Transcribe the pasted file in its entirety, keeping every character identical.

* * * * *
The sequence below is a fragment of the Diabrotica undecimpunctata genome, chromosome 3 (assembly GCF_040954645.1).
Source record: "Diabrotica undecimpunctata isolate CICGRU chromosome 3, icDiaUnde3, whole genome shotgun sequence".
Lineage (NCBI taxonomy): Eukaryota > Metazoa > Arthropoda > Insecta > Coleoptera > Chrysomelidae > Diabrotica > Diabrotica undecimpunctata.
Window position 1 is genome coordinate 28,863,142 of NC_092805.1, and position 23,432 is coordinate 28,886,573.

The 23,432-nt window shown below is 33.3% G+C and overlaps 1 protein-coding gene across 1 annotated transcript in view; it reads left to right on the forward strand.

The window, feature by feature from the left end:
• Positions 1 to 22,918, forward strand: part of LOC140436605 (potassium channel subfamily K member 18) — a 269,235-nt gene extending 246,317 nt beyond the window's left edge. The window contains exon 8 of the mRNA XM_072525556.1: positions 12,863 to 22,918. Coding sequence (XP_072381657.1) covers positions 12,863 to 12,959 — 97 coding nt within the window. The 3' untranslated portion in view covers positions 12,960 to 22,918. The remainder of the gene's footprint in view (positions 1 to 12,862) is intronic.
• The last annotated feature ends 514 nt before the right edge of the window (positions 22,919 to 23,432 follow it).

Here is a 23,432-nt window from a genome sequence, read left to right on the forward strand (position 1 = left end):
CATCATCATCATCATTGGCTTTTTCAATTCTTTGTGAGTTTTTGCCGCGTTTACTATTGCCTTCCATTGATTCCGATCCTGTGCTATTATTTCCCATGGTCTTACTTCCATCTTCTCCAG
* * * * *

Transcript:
The sequence below is a fragment of the Diabrotica undecimpunctata genome, chromosome 3 (assembly GCF_040954645.1).
Source record: "Diabrotica undecimpunctata isolate CICGRU chromosome 3, icDiaUnde3, whole genome shotgun sequence".
Lineage (NCBI taxonomy): Eukaryota > Metazoa > Arthropoda > Insecta > Coleoptera > Chrysomelidae > Diabrotica > Diabrotica undecimpunctata.
Window position 1 is genome coordinate 28,863,142 of NC_092805.1, and position 23,432 is coordinate 28,886,573.

The 23,432-nt window shown below is 33.3% G+C and overlaps 1 protein-coding gene across 1 annotated transcript in view; it reads left to right on the forward strand.

The window, feature by feature from the left end:
• Positions 1 to 22,918, forward strand: part of LOC140436605 (potassium channel subfamily K member 18) — a 269,235-nt gene extending 246,317 nt beyond the window's left edge. The window contains exon 8 of the mRNA XM_072525556.1: positions 12,863 to 22,918. Coding sequence (XP_072381657.1) covers positions 12,863 to 12,959 — 97 coding nt within the window. The 3' untranslated portion in view covers positions 12,960 to 22,918. The remainder of the gene's footprint in view (positions 1 to 12,862) is intronic.
• The last annotated feature ends 514 nt before the right edge of the window (positions 22,919 to 23,432 follow it).

Here is a 23,432-nt window from a genome sequence, read left to right on the forward strand (position 1 = left end):
CATCATCATCATCATTGGCTTTTTCAATTCTTTGTGAGTTTTTGCCGCGTTTACTATTGCCTTCCATTGATTCCGATCCTGTGCTATTATTTCCCATGGTCTTACTTCCATCTTCTCCAG